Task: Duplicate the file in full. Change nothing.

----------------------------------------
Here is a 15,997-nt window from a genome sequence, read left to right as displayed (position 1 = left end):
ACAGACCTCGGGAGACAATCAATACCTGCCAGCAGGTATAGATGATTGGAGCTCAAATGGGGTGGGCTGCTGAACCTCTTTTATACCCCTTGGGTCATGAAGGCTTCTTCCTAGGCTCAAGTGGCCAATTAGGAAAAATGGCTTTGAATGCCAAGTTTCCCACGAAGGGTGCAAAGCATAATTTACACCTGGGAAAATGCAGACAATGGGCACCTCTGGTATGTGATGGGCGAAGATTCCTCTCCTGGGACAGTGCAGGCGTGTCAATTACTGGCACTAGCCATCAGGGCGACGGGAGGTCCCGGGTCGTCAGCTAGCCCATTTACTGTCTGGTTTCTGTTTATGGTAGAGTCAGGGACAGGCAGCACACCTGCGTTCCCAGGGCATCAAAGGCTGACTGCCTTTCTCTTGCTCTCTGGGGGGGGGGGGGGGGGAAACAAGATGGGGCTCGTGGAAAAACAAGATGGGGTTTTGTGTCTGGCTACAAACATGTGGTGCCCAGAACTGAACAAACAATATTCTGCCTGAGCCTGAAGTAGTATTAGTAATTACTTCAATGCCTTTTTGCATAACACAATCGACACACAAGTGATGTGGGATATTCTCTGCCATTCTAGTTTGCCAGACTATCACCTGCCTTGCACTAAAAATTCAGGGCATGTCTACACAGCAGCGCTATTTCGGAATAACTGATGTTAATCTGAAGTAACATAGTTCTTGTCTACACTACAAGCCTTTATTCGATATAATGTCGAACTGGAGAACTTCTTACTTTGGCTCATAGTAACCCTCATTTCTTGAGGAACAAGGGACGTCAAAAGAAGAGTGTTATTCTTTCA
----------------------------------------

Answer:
Here is a 15,997-nt window from a genome sequence, read left to right as displayed (position 1 = left end):
ACAGACCTCGGGAGACAATCAATACCTGCCAGCAGGTATAGATGATTGGAGCTCAAATGGGGTGGGCTGCTGAACCTCTTTTATACCCCTTGGGTCATGAAGGCTTCTTCCTAGGCTCAAGTGGCCAATTAGGAAAAATGGCTTTGAATGCCAAGTTTCCCACGAAGGGTGCAAAGCATAATTTACACCTGGGAAAATGCAGACAATGGGCACCTCTGGTATGTGATGGGCGAAGATTCCTCTCCTGGGACAGTGCAGGCGTGTCAATTACTGGCACTAGCCATCAGGGCGACGGGAGGTCCCGGGTCGTCAGCTAGCCCATTTACTGTCTGGTTTCTGTTTATGGTAGAGTCAGGGACAGGCAGCACACCTGCGTTCCCAGGGCATCAAAGGCTGACTGCCTTTCTCTTGCTCTCTGGGGGGGGGGGGGGGGGAAACAAGATGGGGCTCGTGGAAAAACAAGATGGGGTTTTGTGTCTGGCTACAAACATGTGGTGCCCAGAACTGAACAAACAATATTCTGCCTGAGCCTGAAGTAGTATTAGTAATTACTTCAATGCCTTTTTGCATAACACAATCGACACACAAGTGATGTGGGATATTCTCTGCCATTCTAGTTTGCCAGACTATCACCTGCCTTGCACTAAAAATTCAGGGCATGTCTACACAGCAGCGCTATTTCGGAATAACTGATGTTAATCTGAAGTAACATAGTTCTTGTCTACACTACAAGCCTTTATTCGATATAATGTCGAACTGGAGAACTTCTTACTTTGGCTCATAGTAACCCTCATTTCTTGAGGAACAAGGGACGTCAAAAGAAGAGTGTTATTCTTTCA